The monument has stood since 1934 and now this happened. And to the poster who said boot. helment and an M-16 would be more approate: Please read up on your history about this monument. It was placed there in 1934 by the VFW in honor of WW1 Vets. Latter generations of Vets have also embraced the monument.

    If you don't agree with the monument you don't have to go there or read about it or look at pictures of it. But how dare you think it's your right to tear down something you disagree with. To all the Vets who read this, I think a "Blanket Party" is in order for who ever did this.

    May 11, 2010 at 12:47 pm | Report abuse |
  8. Thomas

    I never said an atheist did it. I never said it was right or wrong. What I'm saying is, that it was a piece of history. Whether or not if a soldier was Christian, Jewist, Budhist, Muslum, atheist, or agnostic. It was a memorial to the Christian soldiers who lost there lives for this country. And, they lost there lives weather they though positive or negatively for the cause.

    May 11, 2010 at 12:47 pm | Report abuse |
  9. Joe

    That's a bunch of bullcrap. So now they just take the law into their own hands.I also would donate to replace it although I would hook it up to 220 volts.

    May 11, 2010 at 12:47 pm | Report abuse |
  10. Cameron

    @ Tod

    its private property

    May 11, 2010 at 12:48 pm | Report abuse |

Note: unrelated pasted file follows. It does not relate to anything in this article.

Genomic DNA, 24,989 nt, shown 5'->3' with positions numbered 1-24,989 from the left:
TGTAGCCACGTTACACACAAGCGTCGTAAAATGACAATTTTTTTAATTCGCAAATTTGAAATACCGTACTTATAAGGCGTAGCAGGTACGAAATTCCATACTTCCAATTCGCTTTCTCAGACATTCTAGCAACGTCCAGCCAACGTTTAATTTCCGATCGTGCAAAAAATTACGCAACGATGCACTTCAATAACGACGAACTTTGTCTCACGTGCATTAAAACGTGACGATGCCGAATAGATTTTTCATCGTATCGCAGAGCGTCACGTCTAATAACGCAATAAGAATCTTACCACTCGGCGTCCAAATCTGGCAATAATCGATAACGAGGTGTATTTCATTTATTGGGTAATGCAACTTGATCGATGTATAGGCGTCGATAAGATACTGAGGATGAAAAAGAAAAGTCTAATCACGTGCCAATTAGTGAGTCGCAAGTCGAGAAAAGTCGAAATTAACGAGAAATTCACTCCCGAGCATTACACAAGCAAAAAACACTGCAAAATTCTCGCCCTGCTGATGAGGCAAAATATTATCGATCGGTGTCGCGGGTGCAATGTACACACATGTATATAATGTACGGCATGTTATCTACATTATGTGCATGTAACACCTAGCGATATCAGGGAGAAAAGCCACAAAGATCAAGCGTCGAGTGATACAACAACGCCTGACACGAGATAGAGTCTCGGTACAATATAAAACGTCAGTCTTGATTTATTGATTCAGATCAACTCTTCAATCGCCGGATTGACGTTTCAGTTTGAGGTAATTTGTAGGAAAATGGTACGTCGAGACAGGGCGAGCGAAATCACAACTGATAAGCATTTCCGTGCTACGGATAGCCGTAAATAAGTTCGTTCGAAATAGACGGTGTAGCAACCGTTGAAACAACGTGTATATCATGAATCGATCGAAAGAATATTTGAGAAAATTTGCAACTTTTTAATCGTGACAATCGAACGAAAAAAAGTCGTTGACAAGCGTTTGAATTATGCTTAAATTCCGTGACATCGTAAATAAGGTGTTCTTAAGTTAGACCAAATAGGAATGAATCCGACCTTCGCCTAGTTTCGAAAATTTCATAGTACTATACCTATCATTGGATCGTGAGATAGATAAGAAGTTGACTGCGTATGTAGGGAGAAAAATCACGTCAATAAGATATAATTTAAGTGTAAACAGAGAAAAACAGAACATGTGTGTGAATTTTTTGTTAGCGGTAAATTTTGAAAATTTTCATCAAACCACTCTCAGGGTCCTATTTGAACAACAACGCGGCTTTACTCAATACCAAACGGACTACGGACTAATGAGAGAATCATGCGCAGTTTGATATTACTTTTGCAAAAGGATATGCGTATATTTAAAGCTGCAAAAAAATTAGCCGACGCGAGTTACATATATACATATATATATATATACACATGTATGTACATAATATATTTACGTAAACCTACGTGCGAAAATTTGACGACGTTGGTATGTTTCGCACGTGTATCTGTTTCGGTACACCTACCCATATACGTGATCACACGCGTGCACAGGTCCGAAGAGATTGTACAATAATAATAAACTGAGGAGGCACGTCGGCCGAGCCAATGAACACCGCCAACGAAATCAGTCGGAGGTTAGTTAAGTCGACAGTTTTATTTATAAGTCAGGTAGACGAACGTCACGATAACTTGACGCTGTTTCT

11. Michael

    Those poor Founding Fathers must be powder by now from all the rolling they do in those graves.

    May 11, 2010 at 12:48 pm | Report abuse |
  12. Observer

    Why can't people give the respect to other people that they want for themselves?

    May 11, 2010 at 12:48 pm | Report abuse |
  13. Michael

    By the way, atheists see the cross as the ultimate sign of immorality. Doesn't really show respect to soldiers.

    May 11, 2010 at 12:49 pm | Report abuse |
  14. ET

    what is the cross made of? Is it steel that can be melted down and reused? Then this is just simple thievery. Or is it possibly a "collector's item"? Or this is just some prank by a bunch of immature hooligans who have nothing else to do with their time than to show off to each other. Whatever the situation, the truth lies in the desert.

    May 11, 2010 at 12:49 pm | Report abuse |
  15. Rodney Hinds

    The cross is not a memorial, it is a christian symbol. Do the millions of non-Christian soldiers that have served in our military and that have dies for this country see a cross as a memorial? I think not. At least I sure don't see it that way.
    Rodney Hinds
    Veteran Viet Nam

    May 11, 2010 at 12:49 pm | Report abuse |